International Journal of Antennas and Propagation

Volume 2017 (2017), Article ID 5817380, 6 pages

https://doi.org/10.1155/2017/5817380

## The CFS-PML for 2D Auxiliary Differential Equation FDTD Method Using Associated Hermite Orthogonal Functions

^{1}College of Defense Engineering, PLA University of Science and Technology, Nanjing 210007, China^{2}Jiangsu Regulatory Bureau of Nuclear and Radiation Safety, Nanjing 210019, China^{3}National Key Laboratory on Electromagnetic Environmental Effects and Electro-Optical Engineering, PLA University of Science and Technology, Nanjing 210007, China

Correspondence should be addressed to Feng Lu; moc.361@67ulgnef

Received 25 October 2016; Revised 18 February 2017; Accepted 26 March 2017; Published 18 May 2017

Academic Editor: Sotirios K. Goudos

Copyright © 2017 Feng Jiang et al. This is an open access article distributed under the Creative Commons Attribution License, which permits unrestricted use, distribution, and reproduction in any medium, provided the original work is properly cited.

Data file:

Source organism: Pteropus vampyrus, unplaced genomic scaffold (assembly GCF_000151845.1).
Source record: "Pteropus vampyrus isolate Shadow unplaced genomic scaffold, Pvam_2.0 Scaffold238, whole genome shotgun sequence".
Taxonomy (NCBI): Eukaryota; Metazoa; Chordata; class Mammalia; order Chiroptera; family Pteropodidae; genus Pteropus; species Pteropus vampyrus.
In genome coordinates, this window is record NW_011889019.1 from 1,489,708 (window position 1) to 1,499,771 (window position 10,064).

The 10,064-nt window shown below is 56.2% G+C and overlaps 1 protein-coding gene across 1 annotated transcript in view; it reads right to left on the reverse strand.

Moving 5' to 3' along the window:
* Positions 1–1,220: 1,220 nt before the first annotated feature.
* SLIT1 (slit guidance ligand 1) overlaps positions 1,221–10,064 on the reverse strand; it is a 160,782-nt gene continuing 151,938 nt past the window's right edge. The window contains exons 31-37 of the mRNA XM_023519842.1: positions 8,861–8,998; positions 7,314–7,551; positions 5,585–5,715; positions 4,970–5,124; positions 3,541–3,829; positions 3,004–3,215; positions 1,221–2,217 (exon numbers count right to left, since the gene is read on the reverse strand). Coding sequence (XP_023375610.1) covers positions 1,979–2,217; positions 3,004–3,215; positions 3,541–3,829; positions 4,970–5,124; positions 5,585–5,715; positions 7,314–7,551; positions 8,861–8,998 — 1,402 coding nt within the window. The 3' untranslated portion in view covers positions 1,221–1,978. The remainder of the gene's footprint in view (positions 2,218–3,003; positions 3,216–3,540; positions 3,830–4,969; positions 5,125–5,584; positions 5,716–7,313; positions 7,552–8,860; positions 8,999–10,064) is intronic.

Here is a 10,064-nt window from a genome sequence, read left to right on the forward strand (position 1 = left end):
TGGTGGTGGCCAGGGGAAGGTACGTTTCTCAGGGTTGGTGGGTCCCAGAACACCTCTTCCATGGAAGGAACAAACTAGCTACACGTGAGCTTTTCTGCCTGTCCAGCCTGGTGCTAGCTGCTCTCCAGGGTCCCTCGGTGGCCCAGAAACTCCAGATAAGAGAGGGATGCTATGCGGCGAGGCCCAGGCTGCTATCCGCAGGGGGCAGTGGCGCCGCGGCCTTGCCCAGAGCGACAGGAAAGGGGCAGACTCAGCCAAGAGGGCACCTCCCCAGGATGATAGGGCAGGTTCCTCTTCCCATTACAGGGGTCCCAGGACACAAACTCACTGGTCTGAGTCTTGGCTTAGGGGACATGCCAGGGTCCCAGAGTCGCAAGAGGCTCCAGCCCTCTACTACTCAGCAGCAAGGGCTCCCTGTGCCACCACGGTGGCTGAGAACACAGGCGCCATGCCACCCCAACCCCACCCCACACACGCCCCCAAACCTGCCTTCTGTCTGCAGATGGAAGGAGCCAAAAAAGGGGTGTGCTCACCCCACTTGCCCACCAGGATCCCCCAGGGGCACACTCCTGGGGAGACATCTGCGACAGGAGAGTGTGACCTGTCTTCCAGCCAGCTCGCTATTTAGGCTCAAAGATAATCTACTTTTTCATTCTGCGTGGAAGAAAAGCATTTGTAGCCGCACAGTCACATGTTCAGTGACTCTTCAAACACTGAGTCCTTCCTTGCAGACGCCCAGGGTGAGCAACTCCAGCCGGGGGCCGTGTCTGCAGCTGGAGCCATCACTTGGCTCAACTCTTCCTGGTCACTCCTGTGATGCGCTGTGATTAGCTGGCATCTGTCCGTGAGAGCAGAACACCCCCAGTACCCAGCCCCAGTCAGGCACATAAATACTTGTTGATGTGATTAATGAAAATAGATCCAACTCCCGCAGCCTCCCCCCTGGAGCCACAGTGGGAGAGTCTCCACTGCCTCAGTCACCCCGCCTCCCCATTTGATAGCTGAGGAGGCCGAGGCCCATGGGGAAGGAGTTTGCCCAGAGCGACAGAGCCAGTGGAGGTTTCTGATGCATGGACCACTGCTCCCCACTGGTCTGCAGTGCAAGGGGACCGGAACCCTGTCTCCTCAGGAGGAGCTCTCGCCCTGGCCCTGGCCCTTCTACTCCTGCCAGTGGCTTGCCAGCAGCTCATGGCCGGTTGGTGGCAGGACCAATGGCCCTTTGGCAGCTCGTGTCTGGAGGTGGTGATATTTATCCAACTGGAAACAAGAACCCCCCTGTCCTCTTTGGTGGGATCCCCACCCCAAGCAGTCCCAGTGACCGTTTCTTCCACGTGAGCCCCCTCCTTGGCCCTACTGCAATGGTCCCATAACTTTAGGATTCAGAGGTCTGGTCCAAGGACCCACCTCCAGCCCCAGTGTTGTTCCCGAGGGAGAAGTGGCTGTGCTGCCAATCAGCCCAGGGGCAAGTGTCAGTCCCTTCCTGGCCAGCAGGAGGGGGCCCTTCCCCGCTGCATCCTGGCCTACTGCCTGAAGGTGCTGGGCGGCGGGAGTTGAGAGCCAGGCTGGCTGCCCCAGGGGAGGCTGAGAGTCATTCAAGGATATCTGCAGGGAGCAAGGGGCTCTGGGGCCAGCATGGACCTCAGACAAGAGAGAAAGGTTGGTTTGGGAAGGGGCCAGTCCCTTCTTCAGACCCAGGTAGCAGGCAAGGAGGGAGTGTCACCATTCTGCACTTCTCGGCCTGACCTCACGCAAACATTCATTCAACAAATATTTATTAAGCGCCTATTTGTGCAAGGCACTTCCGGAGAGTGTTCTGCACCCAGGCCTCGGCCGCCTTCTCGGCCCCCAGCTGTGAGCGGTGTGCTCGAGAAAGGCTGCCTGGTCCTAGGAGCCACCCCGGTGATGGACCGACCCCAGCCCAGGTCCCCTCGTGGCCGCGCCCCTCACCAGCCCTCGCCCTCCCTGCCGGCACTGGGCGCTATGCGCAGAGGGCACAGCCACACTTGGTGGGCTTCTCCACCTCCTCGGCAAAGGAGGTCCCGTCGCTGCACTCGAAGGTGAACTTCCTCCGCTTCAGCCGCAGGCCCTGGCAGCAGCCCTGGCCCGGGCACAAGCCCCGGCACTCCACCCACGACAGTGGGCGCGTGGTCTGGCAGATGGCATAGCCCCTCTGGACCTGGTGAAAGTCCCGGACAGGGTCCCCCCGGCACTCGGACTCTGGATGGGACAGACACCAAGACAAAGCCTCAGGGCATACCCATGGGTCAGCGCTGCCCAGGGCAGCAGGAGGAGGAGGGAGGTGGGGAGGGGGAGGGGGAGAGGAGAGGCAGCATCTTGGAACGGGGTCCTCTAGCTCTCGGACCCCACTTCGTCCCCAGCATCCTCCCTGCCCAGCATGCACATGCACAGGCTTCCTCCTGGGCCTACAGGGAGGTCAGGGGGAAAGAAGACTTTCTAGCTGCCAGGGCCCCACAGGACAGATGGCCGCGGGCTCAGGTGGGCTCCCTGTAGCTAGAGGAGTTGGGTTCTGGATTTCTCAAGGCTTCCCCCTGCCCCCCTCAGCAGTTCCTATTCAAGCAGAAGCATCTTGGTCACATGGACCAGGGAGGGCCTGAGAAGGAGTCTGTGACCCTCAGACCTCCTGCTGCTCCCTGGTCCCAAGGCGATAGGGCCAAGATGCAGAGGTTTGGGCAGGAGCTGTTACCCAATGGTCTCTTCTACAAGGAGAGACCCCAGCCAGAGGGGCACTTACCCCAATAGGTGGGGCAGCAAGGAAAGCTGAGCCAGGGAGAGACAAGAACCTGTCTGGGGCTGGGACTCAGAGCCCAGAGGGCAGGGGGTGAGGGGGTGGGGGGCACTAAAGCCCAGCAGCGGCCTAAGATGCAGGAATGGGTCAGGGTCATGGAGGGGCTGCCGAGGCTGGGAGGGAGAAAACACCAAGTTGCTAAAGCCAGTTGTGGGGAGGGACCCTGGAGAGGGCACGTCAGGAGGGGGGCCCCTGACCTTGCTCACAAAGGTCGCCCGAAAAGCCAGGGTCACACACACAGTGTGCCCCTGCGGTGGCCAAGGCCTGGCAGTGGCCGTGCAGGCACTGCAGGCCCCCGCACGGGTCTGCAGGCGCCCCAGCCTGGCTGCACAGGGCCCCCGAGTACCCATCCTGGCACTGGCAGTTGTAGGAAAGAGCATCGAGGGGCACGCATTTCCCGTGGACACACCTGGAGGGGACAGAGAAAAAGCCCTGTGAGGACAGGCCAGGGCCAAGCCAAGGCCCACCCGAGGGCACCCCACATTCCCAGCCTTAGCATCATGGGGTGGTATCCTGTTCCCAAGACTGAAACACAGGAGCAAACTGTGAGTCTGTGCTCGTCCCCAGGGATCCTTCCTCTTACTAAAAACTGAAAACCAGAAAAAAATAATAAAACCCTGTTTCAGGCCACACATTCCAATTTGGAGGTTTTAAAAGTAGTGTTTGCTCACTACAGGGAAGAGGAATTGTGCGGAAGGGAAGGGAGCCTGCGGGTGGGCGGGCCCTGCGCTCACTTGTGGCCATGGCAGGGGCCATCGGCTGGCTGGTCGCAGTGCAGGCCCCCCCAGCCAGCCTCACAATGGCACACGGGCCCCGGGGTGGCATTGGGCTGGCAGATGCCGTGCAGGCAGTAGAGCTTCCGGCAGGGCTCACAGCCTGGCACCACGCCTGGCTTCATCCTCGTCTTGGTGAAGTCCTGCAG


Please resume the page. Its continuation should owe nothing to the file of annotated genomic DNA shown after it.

#### Abstract

The complex frequency shifted (CFS) perfectly matched layer (PML) is proposed for the two-dimensional auxiliary differential equation (ADE) finite-difference time-domain (FDTD) method combined with Associated Hermite (AH) orthogonal functions. According to the property of constitutive parameters of CFS-PML (CPML) absorbing boundary conditions (ABCs), the auxiliary differential variables are introduced. And one relationship between field components and auxiliary differential variables is derived. Substituting auxiliary differential variables into CPML ABCs, the other relationship between field components and auxiliary differential variables is derived. Then the matrix equations are obtained, which can be unified with Berenger’s PML (BPML) and free space. The electric field expansion coefficients can thus be obtained, respectively. In order to validate the efficiency of the proposed method, one example of wave propagation in two-dimensional free space is calculated using BPML, UPML, and CPML. Moreover, the absorbing effectiveness of the BPML, UPML, and CPML is discussed in a two-dimensional (2D) case, and the numerical simulations verify the accuracy and efficiency of the proposed method.